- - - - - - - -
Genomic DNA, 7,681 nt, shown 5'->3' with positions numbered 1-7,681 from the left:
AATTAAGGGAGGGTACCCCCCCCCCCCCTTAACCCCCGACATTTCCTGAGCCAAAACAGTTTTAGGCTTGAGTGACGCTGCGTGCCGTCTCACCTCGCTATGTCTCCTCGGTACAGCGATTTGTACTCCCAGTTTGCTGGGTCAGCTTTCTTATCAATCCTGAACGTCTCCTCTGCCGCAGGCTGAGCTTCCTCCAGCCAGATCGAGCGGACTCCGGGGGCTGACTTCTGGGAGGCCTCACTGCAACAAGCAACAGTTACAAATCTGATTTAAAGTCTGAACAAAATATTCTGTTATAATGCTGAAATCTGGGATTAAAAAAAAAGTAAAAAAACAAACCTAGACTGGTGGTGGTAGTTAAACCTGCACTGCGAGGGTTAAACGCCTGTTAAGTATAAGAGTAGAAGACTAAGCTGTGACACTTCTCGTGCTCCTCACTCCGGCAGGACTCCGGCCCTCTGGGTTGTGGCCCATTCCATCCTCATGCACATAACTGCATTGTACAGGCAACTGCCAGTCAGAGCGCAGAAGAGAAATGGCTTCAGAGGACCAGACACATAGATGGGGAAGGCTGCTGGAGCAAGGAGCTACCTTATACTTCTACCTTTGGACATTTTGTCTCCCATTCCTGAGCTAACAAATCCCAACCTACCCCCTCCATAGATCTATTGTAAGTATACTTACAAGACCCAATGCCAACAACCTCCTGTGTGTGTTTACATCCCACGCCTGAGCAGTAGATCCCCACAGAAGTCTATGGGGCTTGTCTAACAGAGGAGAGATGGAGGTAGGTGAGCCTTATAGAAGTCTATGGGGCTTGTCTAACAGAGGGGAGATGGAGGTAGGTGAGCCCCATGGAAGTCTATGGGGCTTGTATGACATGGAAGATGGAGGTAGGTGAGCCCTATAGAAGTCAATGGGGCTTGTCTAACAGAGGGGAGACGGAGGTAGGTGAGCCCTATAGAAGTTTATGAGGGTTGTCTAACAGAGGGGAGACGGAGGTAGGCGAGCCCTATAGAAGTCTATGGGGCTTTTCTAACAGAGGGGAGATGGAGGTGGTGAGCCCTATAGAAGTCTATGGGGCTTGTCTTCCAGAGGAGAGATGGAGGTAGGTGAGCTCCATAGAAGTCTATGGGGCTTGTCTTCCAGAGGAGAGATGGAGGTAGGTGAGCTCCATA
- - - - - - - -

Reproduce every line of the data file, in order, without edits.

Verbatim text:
Genomic DNA, 7,681 nt, shown 5'->3' with positions numbered 1-7,681 from the left:
AATTAAGGGAGGGTACCCCCCCCCCCCCTTAACCCCCGACATTTCCTGAGCCAAAACAGTTTTAGGCTTGAGTGACGCTGCGTGCCGTCTCACCTCGCTATGTCTCCTCGGTACAGCGATTTGTACTCCCAGTTTGCTGGGTCAGCTTTCTTATCAATCCTGAACGTCTCCTCTGCCGCAGGCTGAGCTTCCTCCAGCCAGATCGAGCGGACTCCGGGGGCTGACTTCTGGGAGGCCTCACTGCAACAAGCAACAGTTACAAATCTGATTTAAAGTCTGAACAAAATATTCTGTTATAATGCTGAAATCTGGGATTAAAAAAAAAGTAAAAAAACAAACCTAGACTGGTGGTGGTAGTTAAACCTGCACTGCGAGGGTTAAACGCCTGTTAAGTATAAGAGTAGAAGACTAAGCTGTGACACTTCTCGTGCTCCTCACTCCGGCAGGACTCCGGCCCTCTGGGTTGTGGCCCATTCCATCCTCATGCACATAACTGCATTGTACAGGCAACTGCCAGTCAGAGCGCAGAAGAGAAATGGCTTCAGAGGACCAGACACATAGATGGGGAAGGCTGCTGGAGCAAGGAGCTACCTTATACTTCTACCTTTGGACATTTTGTCTCCCATTCCTGAGCTAACAAATCCCAACCTACCCCCTCCATAGATCTATTGTAAGTATACTTACAAGACCCAATGCCAACAACCTCCTGTGTGTGTTTACATCCCACGCCTGAGCAGTAGATCCCCACAGAAGTCTATGGGGCTTGTCTAACAGAGGAGAGATGGAGGTAGGTGAGCCTTATAGAAGTCTATGGGGCTTGTCTAACAGAGGGGAGATGGAGGTAGGTGAGCCCCATGGAAGTCTATGGGGCTTGTATGACATGGAAGATGGAGGTAGGTGAGCCCTATAGAAGTCAATGGGGCTTGTCTAACAGAGGGGAGACGGAGGTAGGTGAGCCCTATAGAAGTTTATGAGGGTTGTCTAACAGAGGGGAGACGGAGGTAGGCGAGCCCTATAGAAGTCTATGGGGCTTTTCTAACAGAGGGGAGATGGAGGTGGTGAGCCCTATAGAAGTCTATGGGGCTTGTCTTCCAGAGGAGAGATGGAGGTAGGTGAGCTCCATAGAAGTCTATGGGGCTTGTCTTCCAGAGGAGAGATGGAGGTAGGTGAGCTCCATA